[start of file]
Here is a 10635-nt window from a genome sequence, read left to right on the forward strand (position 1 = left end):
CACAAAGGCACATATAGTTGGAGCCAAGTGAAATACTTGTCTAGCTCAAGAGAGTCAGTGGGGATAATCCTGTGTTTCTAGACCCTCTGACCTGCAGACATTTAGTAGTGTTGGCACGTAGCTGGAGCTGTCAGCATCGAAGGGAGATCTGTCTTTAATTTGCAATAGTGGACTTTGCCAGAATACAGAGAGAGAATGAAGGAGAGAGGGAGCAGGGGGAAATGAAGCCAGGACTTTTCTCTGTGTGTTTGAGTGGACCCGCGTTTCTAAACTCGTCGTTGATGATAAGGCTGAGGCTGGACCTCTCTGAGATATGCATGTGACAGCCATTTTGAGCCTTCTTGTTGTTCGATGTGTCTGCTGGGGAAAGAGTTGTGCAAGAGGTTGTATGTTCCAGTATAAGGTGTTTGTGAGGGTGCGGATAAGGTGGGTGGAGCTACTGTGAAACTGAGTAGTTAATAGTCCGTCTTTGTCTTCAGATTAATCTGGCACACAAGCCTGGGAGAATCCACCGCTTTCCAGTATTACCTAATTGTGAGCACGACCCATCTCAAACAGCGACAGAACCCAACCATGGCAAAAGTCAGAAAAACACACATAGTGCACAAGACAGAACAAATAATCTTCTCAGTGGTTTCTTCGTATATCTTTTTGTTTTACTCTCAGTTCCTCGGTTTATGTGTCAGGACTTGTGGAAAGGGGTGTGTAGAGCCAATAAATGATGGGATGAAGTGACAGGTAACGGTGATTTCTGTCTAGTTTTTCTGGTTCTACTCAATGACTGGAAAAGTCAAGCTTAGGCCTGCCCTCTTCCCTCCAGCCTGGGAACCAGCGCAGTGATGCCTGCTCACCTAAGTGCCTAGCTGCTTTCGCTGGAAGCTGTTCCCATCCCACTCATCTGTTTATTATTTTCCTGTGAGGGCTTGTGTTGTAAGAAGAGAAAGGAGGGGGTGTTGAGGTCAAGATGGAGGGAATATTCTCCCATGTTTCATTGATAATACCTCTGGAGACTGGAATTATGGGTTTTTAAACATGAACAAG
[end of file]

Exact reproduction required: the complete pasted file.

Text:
Here is a 10635-nt window from a genome sequence, read left to right on the forward strand (position 1 = left end):
CACAAAGGCACATATAGTTGGAGCCAAGTGAAATACTTGTCTAGCTCAAGAGAGTCAGTGGGGATAATCCTGTGTTTCTAGACCCTCTGACCTGCAGACATTTAGTAGTGTTGGCACGTAGCTGGAGCTGTCAGCATCGAAGGGAGATCTGTCTTTAATTTGCAATAGTGGACTTTGCCAGAATACAGAGAGAGAATGAAGGAGAGAGGGAGCAGGGGGAAATGAAGCCAGGACTTTTCTCTGTGTGTTTGAGTGGACCCGCGTTTCTAAACTCGTCGTTGATGATAAGGCTGAGGCTGGACCTCTCTGAGATATGCATGTGACAGCCATTTTGAGCCTTCTTGTTGTTCGATGTGTCTGCTGGGGAAAGAGTTGTGCAAGAGGTTGTATGTTCCAGTATAAGGTGTTTGTGAGGGTGCGGATAAGGTGGGTGGAGCTACTGTGAAACTGAGTAGTTAATAGTCCGTCTTTGTCTTCAGATTAATCTGGCACACAAGCCTGGGAGAATCCACCGCTTTCCAGTATTACCTAATTGTGAGCACGACCCATCTCAAACAGCGACAGAACCCAACCATGGCAAAAGTCAGAAAAACACACATAGTGCACAAGACAGAACAAATAATCTTCTCAGTGGTTTCTTCGTATATCTTTTTGTTTTACTCTCAGTTCCTCGGTTTATGTGTCAGGACTTGTGGAAAGGGGTGTGTAGAGCCAATAAATGATGGGATGAAGTGACAGGTAACGGTGATTTCTGTCTAGTTTTTCTGGTTCTACTCAATGACTGGAAAAGTCAAGCTTAGGCCTGCCCTCTTCCCTCCAGCCTGGGAACCAGCGCAGTGATGCCTGCTCACCTAAGTGCCTAGCTGCTTTCGCTGGAAGCTGTTCCCATCCCACTCATCTGTTTATTATTTTCCTGTGAGGGCTTGTGTTGTAAGAAGAGAAAGGAGGGGGTGTTGAGGTCAAGATGGAGGGAATATTCTCCCATGTTTCATTGATAATACCTCTGGAGACTGGAATTATGGGTTTTTAAACATGAACAAG